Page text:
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Transient Expression Assay in NahG Arabidopsis Plants Using Agrobacterium tumefaciens    

Reviewed by
Araceli Castillo Garriga Araceli Castillo Garriga
Shunping Yan Shunping Yan
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In this protocol

Original research article

A brief version of this protocol appeared in:
Molecular Plant
Feb 2017

Abstract

Agrobacterium-mediated transient expression has greatly contributed to research in molecular plant biology but has low efficiency and inconsistency in Arabidopsis thaliana (Arabidopsis). Here, we describe a simple, efficient and fast protocol to make transient gene expression in NahG Arabidopsis plants using Agrobacterium tumefaciens. This protocol has been successfully used to assess protein sub-cellular localization and accumulation, enzyme activity, and protein-protein interaction. In addition, this assay overcomes the use of Nicotiana benthamiana plants as a surrogate system for transient gene expression assays. Finally, the use of this protocol does not require complex inoculation methods or specific growth conditions, and can be used with different Agrobacterium strains with similar results.

Keywords: NahG Arabidopsis, Agrobacterium, Transient expression, Transient transformation, Protein accumulation

Background

Agrobacterium tumefaciens (hereafter referred to as Agrobacterium)-mediated transient transformation assays have greatly contributed to research in molecular plant biology. These methods have many advantages over the laborious and time-consuming stable transformation approaches including, among others, a higher efficiency, simplicity, and fast, consistent results when the transient transformation assays are carried out in Nicotiana benthamiana. On the other hand, these assays are inefficient and lack robustness when carried out in the model plant Arabidopsis thaliana (hereafter referred to as Arabidopsis), forcing Arabidopsis researchers to use N. benthamiana as a heterologous system, which entails obvious limitations and might generate misleading results.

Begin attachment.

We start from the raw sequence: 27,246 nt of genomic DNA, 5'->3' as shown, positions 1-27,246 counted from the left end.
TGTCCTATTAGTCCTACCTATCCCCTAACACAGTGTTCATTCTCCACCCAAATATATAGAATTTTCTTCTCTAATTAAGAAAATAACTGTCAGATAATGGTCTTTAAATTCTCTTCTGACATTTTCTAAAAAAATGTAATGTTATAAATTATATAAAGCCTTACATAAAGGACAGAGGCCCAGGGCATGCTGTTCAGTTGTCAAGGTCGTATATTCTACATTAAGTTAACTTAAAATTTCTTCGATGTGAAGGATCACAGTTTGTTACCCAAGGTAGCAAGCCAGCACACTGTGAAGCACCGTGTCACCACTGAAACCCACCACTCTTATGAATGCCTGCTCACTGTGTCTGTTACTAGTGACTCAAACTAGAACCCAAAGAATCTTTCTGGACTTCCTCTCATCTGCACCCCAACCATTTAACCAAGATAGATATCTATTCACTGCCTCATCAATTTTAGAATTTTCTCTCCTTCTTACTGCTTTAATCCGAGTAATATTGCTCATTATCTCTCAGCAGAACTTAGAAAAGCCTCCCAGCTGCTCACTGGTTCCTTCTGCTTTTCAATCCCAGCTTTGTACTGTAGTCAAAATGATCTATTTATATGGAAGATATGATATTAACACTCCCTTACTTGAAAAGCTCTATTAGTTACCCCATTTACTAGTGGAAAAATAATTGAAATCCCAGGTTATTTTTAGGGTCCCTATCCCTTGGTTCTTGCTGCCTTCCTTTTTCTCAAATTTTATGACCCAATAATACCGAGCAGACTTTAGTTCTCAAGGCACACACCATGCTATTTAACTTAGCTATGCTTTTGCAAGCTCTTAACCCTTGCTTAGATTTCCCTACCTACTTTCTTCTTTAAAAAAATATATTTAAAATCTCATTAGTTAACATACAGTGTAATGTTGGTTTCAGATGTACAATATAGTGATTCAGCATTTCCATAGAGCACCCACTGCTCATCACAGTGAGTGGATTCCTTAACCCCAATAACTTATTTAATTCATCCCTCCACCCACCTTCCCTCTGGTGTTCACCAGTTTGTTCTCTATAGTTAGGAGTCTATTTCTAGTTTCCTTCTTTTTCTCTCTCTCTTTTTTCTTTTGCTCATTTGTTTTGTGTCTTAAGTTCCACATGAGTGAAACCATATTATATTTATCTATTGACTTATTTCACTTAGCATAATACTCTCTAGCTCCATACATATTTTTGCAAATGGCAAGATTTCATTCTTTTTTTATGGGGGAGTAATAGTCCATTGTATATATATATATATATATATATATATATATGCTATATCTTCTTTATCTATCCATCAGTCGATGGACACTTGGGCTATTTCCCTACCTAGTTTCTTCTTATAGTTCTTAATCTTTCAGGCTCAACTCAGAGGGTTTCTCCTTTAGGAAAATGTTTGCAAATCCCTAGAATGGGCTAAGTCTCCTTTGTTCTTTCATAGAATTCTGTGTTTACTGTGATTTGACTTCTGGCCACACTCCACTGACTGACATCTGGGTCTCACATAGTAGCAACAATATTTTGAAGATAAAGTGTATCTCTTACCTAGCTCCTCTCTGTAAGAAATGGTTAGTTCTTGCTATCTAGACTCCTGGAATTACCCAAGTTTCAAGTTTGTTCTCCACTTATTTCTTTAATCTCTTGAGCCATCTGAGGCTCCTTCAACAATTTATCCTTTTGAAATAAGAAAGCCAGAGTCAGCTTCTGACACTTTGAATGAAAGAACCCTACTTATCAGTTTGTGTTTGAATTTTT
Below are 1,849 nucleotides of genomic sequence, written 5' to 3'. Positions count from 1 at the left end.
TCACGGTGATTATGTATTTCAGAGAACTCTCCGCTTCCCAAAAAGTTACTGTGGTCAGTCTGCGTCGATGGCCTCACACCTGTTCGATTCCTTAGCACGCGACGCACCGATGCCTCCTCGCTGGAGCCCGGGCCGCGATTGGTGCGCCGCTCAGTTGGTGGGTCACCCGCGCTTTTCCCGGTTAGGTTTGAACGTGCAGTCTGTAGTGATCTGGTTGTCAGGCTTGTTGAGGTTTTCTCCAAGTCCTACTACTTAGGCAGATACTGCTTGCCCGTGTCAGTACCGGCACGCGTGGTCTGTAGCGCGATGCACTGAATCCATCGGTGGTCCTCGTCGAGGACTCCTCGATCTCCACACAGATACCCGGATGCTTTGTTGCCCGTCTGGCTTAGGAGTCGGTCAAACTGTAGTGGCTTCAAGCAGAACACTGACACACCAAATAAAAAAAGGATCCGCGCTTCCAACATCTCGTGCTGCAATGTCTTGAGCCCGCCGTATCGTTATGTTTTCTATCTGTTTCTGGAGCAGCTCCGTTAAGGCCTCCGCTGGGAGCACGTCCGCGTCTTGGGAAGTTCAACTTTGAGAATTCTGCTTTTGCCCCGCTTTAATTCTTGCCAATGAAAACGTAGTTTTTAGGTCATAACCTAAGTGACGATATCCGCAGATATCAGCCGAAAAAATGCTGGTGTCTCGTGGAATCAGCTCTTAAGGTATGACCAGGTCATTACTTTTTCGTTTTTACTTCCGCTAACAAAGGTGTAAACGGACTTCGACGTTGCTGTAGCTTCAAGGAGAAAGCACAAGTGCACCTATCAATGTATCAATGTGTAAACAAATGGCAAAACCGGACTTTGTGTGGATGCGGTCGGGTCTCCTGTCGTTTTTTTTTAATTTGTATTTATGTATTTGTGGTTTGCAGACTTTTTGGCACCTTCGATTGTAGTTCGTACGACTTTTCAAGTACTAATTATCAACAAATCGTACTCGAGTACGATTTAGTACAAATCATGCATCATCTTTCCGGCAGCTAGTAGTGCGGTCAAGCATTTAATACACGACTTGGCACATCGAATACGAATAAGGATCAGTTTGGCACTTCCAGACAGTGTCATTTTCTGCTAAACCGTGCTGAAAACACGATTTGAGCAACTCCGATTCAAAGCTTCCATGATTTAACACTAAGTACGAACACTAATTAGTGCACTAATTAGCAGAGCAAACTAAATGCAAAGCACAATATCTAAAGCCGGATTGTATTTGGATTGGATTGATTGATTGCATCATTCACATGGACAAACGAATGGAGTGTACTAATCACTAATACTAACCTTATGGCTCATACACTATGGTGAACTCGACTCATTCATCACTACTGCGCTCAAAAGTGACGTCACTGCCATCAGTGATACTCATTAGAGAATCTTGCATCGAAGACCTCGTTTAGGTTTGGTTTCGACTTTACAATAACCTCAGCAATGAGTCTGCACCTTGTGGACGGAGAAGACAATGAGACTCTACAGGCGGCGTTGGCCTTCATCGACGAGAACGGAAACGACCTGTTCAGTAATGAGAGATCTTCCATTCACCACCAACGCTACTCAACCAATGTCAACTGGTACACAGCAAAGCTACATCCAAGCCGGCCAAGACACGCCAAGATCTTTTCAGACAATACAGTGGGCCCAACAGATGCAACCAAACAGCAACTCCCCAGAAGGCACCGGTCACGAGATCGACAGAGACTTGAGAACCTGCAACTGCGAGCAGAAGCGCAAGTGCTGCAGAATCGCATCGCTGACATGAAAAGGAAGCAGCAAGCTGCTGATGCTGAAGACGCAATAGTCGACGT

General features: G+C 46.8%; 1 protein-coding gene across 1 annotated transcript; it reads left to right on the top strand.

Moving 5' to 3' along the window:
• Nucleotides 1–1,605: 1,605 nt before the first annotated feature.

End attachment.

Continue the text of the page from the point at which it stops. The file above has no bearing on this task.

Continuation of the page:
Many efforts have been made in the past to increase the efficacy of Agrobacterium-mediated transient transformation in Arabidopsis (reviewed in Krenek et al., 2015). Recently, we described a protocol to perform transient gene expression using NahG Arabidopsis plants, overcoming previous limitations (Rosas-Díaz et al., 2017). Using Arabidopsis NahG plants, which contain low levels of salicylic acid (SA) due to the expression of an SA hydroxylase from the bacterium Pseudomonas putida (Lawton et al., 1995), we have been able to obtain high accumulation of marker proteins such as GUS and GFP, and carry out sub-cellular localization and protein-protein interaction experiments. Remarkably, this protocol for transient expression can be used with, at least, three widely used Agrobacterium strains, LBA4404, GV3101 and C58C1. In summary, this protocol shows that expression of the NahG transgene greatly enhances the efficiency of Agrobacterium-mediated transformation in rosette leaves in Arabidopsis, enabling the routine use of this technique in the model plant.